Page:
Medifast: Gaining Profits from Losing Weight

11/22/2019 5:00 am EST


John Reese

Founder and CEO, And Validea Capital Management

John Reese selects stocks based on the strategies of some of the stock market's most legendary long-term investors. Medifast (MED) is a buy in the model portfolio of his Validea newsletter based on the "Price to Earnings Growth" strategy of famed Fidelity fund manager Peter Lynch.

Medifast produces, distributes and sells weight loss, weight management, and healthy living products, and other consumable health and nutritional products.

Optavia is a personal coaching division of the company that consists of Optavia Coaches, who provides coaching and support to clients utilizing the Optavia platform.

Medifast Direct is its direct-to-consumer business unit that allows customers to order Medifast products directly through its Website or its in-house call center.

The Medifast Weight Control Centers  business unit sells product through franchise and reseller locations, which offers structured programs and a team of professionals to help customers achieve weight-loss and weight-management success at center locations.

Here is a review of the criteria we assess under Peter Lynch's price to earnings growth investment strategy.


This methodology would consider MED a "fast-grower".


The investor should examine the P/E (12.62) relative to the growth rate (29.80%), based on the average of the 3, 4 and 5 year historical eps growth rates, for a company.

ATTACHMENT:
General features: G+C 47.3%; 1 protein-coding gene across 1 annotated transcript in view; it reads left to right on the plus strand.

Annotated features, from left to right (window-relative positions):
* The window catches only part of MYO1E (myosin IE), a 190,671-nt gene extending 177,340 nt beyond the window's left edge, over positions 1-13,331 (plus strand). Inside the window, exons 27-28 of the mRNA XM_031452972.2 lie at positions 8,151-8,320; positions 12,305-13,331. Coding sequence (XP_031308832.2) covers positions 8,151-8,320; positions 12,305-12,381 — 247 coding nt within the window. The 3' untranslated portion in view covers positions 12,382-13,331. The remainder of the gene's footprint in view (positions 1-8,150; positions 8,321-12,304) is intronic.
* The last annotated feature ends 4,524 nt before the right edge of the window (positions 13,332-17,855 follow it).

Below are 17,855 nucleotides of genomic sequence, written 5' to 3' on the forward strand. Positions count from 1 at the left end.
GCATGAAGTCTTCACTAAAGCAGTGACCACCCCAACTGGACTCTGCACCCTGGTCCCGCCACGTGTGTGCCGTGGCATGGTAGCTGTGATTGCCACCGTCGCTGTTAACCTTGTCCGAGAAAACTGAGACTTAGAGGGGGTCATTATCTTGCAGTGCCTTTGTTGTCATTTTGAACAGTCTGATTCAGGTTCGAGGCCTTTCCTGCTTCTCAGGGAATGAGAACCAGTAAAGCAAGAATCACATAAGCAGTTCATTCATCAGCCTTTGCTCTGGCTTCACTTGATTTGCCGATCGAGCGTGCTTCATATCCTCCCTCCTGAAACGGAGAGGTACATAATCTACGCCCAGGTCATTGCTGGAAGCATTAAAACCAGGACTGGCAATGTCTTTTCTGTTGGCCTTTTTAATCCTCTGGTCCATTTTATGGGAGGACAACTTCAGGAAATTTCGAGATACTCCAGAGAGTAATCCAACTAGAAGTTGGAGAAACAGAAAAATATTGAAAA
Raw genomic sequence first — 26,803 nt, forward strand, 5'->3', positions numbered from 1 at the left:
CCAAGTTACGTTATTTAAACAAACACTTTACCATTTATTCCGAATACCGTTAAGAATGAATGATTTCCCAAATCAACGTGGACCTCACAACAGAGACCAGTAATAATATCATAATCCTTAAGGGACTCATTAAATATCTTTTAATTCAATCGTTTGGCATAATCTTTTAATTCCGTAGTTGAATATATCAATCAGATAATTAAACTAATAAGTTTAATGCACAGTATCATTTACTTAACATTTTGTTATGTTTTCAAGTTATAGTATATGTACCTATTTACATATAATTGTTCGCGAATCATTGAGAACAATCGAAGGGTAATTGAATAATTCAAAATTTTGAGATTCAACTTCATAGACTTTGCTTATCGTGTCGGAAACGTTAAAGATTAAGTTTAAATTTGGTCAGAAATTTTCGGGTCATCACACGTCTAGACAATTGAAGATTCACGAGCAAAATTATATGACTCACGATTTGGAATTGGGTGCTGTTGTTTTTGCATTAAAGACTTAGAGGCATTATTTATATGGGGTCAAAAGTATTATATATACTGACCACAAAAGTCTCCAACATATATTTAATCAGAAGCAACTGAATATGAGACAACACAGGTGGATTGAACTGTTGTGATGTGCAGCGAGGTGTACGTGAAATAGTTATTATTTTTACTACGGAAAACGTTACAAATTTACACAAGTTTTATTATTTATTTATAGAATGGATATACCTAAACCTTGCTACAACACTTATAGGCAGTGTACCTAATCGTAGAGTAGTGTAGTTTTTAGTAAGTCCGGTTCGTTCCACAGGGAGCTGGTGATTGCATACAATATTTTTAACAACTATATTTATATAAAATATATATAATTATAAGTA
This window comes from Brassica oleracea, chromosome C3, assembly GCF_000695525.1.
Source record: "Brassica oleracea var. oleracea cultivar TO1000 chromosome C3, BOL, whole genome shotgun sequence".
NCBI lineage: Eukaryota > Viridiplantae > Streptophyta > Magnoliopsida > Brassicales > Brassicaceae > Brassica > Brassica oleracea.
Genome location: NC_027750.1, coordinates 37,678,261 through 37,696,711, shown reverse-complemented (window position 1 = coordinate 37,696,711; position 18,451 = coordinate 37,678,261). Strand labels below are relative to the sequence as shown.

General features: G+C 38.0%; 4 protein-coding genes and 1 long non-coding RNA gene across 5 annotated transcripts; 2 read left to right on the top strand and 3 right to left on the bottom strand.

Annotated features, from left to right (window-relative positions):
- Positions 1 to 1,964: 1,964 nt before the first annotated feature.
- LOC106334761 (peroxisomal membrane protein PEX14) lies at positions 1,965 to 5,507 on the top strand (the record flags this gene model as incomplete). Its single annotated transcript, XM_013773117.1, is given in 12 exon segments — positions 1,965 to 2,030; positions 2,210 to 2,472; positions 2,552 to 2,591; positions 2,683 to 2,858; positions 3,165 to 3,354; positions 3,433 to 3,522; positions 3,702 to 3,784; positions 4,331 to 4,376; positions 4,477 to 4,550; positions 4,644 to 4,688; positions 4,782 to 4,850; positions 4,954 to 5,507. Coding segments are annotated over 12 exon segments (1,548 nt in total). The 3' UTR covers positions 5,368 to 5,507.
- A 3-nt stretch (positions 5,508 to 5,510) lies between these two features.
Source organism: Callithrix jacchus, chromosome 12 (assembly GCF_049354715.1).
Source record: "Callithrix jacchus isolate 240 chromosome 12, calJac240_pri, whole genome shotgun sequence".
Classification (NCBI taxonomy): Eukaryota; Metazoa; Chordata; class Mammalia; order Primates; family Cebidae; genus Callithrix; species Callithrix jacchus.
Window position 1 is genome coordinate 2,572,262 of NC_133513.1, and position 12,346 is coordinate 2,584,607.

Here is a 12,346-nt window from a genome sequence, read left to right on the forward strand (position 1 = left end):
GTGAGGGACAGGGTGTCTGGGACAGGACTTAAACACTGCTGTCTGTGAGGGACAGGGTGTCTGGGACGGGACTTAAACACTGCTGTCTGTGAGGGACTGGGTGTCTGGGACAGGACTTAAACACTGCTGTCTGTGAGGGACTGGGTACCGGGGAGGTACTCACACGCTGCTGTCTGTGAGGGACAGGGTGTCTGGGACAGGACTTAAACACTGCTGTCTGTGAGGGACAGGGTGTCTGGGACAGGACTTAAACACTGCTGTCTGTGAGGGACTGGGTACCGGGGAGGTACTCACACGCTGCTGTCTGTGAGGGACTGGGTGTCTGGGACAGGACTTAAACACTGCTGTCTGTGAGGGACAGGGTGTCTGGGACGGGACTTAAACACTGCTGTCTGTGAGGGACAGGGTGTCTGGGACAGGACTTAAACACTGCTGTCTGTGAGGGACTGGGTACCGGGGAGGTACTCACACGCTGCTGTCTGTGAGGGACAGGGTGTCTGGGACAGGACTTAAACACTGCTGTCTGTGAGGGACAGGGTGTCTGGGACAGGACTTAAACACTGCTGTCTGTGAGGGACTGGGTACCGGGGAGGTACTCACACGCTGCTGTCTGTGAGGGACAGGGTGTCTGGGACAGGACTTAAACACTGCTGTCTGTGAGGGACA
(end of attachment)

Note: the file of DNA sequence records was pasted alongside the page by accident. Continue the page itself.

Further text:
This is a quick way of determining the fairness of the price. In this particular case, the P/E/G ratio for MED (0.42) is very favorable.


For companies with sales greater than $1 billion, this methodology likes to see that the P/E ratio remain below 40. Large companies can have a difficult time maintaining a growth rate high enough to support a P/E above this threshold.

MED, whose sales are $688.9 million, is not considered large enough to apply the P/E ratio analysis. However, an investor can analyze the P/E ratio relative to the EPS growth rate.


When inventories increase faster than sales, it is a red flag. However an increase of up to 5% is considered bearable if all other ratios appear attractive.

Inventory to sales for MED was 6.41% last year, while for this year it is 7.76%. Since inventory has been rising, this methodology would not look favorably at the stock but would not completely eliminate it from consideration as the inventory increase (1.35%) is below 5%.


This methodology favors companies that have several years of fast earnings growth, as these companies have a proven formula for growth that in many cases can continue many more years.

This methodology likes to see earnings growth in the range of 20% to 50%, as earnings growth over 50% may be unsustainable. The EPS growth rate for MED is 29.8%, based on the average of the 3, 4 and 5 year historical eps growth rates, which is acceptable.


This methodology would consider the Debt/Equity ratio for MED (0.00%) to be wonderfully low (equity is at least ten times debt). This ratio is one quick way to determine the financial strength of the company.

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